LRSEF contestants Virginia Sheldon and Ben Keeney submitted projects in the 2016 science fair that explored alternative energy sources.
Sheldon, who entered the science fair as an eighth-grader at St. Francis of Assisi, earned first place at LRSEF for her project, “Producing Alternative Fuels from Whiskey Waste.” Sheldon followed the process to create biobutanol, which is a direct replacement for petroleum and diesel.
According to Martin Tangley, the founder and president of Celtic Renewables, less than ten percent of what is created during the distillery process is actually the bottled product. The unwanted residue of the whiskey fermentation process can be used to create biobutanol.
Sheldon said she found the project interesting because of the amount of whiskey waste in Louisville. She said whiskey is “a popular product we’ll always have a demand for, unless it’s outlawed again.” She also said she was interested in the project because there are a lot of distilleries in Kentucky, so the project relates directly to her home.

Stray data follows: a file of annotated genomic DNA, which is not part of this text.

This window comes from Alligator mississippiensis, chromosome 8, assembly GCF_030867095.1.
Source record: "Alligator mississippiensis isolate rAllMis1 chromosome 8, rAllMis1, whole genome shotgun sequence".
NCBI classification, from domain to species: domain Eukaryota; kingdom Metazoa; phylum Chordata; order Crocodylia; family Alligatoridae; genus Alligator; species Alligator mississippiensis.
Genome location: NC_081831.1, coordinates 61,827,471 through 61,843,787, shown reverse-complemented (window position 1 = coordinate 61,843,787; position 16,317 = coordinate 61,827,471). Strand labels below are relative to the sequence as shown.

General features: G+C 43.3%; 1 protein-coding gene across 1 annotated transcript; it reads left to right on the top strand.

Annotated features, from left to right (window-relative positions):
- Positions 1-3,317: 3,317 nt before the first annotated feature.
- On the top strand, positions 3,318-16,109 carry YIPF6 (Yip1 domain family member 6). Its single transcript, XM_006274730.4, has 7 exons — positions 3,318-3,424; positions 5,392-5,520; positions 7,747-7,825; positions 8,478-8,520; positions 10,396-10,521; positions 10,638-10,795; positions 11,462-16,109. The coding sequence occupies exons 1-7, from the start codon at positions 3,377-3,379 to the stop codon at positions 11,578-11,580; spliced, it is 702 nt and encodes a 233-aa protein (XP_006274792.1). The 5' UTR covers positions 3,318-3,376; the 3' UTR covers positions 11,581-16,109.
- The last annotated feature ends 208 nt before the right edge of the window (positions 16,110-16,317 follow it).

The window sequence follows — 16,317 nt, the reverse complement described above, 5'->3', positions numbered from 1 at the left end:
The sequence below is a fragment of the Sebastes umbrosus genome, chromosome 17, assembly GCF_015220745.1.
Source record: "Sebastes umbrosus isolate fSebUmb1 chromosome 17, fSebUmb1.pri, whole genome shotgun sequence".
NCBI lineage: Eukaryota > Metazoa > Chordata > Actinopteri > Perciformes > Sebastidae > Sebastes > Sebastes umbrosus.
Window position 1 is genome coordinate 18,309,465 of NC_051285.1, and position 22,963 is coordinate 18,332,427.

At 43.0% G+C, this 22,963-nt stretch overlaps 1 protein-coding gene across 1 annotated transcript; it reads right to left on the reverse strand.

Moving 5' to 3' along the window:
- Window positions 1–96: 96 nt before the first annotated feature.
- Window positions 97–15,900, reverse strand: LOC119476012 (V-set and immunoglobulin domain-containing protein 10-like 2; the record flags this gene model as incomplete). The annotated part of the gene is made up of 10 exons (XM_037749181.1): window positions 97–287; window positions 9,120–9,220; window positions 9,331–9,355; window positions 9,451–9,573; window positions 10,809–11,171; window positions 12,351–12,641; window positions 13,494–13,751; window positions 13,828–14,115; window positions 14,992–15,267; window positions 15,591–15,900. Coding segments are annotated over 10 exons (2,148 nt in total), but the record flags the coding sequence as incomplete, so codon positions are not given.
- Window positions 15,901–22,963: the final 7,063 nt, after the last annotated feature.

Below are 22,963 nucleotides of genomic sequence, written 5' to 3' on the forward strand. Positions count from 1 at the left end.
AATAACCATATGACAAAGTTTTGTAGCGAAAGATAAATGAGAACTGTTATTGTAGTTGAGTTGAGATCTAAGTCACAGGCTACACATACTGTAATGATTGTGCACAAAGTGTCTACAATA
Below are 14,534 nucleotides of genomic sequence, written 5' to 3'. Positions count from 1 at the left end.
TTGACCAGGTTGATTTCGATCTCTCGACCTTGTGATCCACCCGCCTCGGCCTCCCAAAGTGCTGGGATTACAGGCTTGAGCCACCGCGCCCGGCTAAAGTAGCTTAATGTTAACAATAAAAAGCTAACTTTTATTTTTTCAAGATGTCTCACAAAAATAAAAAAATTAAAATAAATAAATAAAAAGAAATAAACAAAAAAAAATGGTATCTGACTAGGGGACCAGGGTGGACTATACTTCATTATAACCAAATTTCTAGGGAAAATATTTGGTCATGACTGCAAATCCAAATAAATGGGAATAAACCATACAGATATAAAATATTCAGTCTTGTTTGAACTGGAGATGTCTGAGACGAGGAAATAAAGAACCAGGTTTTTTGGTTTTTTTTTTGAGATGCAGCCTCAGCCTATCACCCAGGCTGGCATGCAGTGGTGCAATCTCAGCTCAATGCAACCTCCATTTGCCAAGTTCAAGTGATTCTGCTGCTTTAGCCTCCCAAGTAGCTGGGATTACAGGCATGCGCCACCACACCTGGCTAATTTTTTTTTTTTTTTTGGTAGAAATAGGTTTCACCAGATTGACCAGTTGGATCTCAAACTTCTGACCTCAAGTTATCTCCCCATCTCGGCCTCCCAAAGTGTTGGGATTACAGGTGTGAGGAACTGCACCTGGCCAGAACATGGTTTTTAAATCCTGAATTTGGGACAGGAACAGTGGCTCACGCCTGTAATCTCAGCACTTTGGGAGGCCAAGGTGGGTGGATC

Keeney, who entered as a seventh-grader at St. Francis of Assisi, earned third place for his search for a renewable energy source. Inspired by Bruce Logan, an environmental engineering professor at Penn State, Keeney decided to create his own microbial fuel cell.
According to Logan’s page on Penn State’s engineering website, five percent of the electricity produced in the US is used for water and wastewater infrastructure, with 1.5 percent used on treatment alone. Logan said microbial fuel cells would use bacteria to directly convert the water into electricity.
Logan had posted instructions for making microbial fuel cells online, but Keeney could not afford the equipment, so he used a series of YouTube videos as a guide to create his own. Keeney’s project is different from others because he tested how different variables affected the voltage of his microbial fuel cell.
Both Keeney and Sheldon also earned special awards from the US Air Force.
To learn more about Logan’s microbial fuel cells, watch this video:
To learn more about the creation of biobutanol from whiskey waste, watch this video:
You can support the exploration of ideas for students like Keeney and Sheldon by donating to the Louisville Regional Science and Engineering Fair.